Bright orange signs that demand the distribution of Halloween treats without nuts, gluten or dairy are alarming some Connecticut homeowners who'd planned to give candy to trick-or-treating children.
"Attention parents: My son has severe allergies and comes home every year devastated that he can't eat any candy he's collected at your homes while trick-or-treating," reads the sign, which was posted this week on a number of telephone poles in New Britain, Connecticut. "Don't exclude my child or any other child from the fun."
The sign, which mostly uses capital letters, urges "responsible parenting" that forbids giving kids "candy containing nuts of any kind, gluten or dairy." Instead, it encourages "tasty and allergy-[conscious] suggestions" that include carrot sticks; Necco Wafers, Smarties, Life Savers and Brach's Lemon Drops candy; and raisins, "but stay away from [Raisinets]!"
News of the sign went viral Thursday, when more than 1.8 million people on the photo-sharing website Imgur viewed a related picture titled, "So ... beggars can be choosers?"
As of early Thursday evening, the identity of the person who posted the sign hasn't been verified, thus it isn't clear if the source is serious or perhaps teasing parents of children with dietary restrictions.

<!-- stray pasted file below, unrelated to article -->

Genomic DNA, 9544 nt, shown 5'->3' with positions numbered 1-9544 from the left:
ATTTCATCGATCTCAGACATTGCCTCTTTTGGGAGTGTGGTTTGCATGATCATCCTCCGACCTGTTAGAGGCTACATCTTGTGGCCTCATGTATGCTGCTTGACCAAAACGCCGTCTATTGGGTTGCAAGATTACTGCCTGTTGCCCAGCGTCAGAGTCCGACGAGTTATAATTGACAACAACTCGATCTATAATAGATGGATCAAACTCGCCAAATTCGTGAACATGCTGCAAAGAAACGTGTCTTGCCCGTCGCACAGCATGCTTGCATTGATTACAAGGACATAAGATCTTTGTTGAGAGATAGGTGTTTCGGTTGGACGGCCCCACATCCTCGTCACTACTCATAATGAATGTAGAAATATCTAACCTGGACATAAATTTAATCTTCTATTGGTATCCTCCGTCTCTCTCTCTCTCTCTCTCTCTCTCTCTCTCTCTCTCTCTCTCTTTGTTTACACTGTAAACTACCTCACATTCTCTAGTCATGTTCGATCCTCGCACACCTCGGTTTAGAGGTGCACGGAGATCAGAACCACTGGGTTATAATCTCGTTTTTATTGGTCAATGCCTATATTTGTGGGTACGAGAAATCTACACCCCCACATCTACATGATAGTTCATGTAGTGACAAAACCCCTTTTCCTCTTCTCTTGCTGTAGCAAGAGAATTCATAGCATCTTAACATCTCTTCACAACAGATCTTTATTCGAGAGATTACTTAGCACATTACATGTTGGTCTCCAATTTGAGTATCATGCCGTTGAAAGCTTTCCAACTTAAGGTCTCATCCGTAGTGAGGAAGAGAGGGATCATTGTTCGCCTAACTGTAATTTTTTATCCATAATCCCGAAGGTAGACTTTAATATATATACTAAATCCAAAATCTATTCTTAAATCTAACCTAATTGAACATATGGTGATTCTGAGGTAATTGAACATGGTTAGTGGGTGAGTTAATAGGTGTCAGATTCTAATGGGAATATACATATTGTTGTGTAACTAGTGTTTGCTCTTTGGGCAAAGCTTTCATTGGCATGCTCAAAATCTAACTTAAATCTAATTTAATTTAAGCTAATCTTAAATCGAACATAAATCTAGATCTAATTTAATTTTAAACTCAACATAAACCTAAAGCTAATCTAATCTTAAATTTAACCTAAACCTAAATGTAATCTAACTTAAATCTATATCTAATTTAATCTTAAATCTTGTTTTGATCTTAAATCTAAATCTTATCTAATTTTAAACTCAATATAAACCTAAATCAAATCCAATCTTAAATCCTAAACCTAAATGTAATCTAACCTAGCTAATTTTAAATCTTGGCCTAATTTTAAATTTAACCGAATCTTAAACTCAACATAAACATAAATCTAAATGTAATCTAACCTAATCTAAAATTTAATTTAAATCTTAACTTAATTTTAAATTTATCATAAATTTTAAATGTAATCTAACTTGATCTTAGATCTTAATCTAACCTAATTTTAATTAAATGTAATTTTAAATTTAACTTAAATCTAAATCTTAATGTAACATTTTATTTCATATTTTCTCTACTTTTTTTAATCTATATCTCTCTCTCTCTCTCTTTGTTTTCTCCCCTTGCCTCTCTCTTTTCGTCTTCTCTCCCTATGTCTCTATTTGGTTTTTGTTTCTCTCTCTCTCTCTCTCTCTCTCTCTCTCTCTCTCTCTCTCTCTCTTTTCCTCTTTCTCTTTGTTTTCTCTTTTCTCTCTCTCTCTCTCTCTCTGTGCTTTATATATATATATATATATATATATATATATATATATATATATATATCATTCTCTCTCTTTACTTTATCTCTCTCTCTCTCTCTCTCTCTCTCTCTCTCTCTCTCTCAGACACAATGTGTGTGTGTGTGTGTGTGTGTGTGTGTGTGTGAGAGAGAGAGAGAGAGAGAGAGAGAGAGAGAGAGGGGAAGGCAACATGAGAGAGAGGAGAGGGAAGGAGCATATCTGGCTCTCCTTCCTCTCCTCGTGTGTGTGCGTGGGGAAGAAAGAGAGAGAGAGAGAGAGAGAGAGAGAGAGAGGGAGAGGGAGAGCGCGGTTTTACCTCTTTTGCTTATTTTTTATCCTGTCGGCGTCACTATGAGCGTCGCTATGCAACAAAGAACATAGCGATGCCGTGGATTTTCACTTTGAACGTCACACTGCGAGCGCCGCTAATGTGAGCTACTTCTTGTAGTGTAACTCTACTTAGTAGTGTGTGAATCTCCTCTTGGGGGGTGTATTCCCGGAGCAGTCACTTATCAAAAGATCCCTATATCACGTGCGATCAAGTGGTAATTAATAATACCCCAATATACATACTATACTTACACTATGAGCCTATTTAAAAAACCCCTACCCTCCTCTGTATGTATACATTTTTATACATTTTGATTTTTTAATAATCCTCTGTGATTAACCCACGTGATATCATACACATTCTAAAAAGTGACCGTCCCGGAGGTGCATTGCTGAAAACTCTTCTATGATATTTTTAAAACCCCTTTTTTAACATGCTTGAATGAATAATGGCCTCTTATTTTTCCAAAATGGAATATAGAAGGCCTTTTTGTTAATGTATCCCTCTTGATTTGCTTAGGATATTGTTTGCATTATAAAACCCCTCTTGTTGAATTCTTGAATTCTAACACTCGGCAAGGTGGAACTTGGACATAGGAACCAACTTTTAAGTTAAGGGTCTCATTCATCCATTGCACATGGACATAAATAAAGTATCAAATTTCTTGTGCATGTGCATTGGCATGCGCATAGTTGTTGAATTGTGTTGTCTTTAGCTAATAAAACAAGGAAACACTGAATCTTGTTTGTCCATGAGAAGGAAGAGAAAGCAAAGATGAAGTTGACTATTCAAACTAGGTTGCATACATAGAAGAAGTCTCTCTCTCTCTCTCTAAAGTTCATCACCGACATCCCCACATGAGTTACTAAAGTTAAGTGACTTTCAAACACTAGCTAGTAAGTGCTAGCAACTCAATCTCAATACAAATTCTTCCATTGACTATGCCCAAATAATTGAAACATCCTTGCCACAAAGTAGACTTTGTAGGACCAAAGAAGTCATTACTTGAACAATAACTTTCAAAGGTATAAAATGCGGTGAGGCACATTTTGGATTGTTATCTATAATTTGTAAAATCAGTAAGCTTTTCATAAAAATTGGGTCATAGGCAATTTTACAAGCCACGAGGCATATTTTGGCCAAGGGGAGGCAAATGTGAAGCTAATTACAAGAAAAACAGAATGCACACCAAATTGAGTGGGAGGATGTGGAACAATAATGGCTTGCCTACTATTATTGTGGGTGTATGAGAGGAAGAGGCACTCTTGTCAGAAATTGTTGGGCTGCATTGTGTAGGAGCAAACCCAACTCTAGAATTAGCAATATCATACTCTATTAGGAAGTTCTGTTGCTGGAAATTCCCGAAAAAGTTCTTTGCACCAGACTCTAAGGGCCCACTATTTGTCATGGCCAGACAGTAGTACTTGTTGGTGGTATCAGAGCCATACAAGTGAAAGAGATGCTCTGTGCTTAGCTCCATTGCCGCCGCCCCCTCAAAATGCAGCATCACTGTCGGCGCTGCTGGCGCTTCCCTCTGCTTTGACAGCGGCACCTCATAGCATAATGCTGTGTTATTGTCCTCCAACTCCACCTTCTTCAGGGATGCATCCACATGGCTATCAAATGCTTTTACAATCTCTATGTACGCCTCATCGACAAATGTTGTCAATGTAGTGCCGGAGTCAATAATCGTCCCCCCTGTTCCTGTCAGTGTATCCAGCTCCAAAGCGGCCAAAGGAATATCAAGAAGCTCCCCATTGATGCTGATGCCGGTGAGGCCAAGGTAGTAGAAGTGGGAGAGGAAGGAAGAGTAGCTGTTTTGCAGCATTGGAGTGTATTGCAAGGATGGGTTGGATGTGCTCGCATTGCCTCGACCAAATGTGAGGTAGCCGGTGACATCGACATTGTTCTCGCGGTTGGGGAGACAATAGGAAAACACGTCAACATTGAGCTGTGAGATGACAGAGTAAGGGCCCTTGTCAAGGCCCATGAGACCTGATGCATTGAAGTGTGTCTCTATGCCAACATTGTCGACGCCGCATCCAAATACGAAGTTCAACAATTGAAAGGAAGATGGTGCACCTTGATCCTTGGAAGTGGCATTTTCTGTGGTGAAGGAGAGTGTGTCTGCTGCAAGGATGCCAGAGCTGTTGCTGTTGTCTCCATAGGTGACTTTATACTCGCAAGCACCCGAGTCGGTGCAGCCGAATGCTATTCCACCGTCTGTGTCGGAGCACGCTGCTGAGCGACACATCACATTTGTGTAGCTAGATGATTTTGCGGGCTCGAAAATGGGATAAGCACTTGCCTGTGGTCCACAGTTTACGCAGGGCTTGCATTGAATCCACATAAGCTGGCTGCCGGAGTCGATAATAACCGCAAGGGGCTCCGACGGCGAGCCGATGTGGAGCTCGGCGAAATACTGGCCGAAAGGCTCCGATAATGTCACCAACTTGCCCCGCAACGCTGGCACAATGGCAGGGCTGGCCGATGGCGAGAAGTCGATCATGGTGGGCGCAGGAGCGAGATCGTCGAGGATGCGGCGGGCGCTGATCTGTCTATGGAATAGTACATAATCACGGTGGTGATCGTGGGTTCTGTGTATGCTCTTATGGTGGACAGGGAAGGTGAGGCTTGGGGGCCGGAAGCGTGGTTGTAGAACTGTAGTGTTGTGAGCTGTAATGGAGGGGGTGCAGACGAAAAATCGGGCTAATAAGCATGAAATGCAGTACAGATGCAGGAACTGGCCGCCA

"I think it's a good idea," Jennifer Dreher told NBC News' Connecticut affiliate. "It's nice that whoever that family is that they're kind of making the neighborhood aware of their son's allergies."
Other neighbors, like Dave Keating, didn't plan on changing his snack strategy. "I tend to think that children will not come to a house that is serving broccoli and celery," Keating said. "I think Halloween is an excuse to get away from that. So, I think they will favor those that have sugar."
Craig Johnson saw the benefit of some healthy snacks, but the drawback of others. "You can give out apples, fruit," he said. "Oranges would be fine. My wife would probably like to give out something wholesome and nutritious, but certainly not a vegetable."
Some neighbors worried that veggies might wind up scattered on lawns, according to NBC Connecticut's Jennifer Joas.
Regardless of snack type, parents are reminded to inspect all treats before their kids — or they themselves — dig in.
Follow TODAY.com writer Chris Serico on Twitter.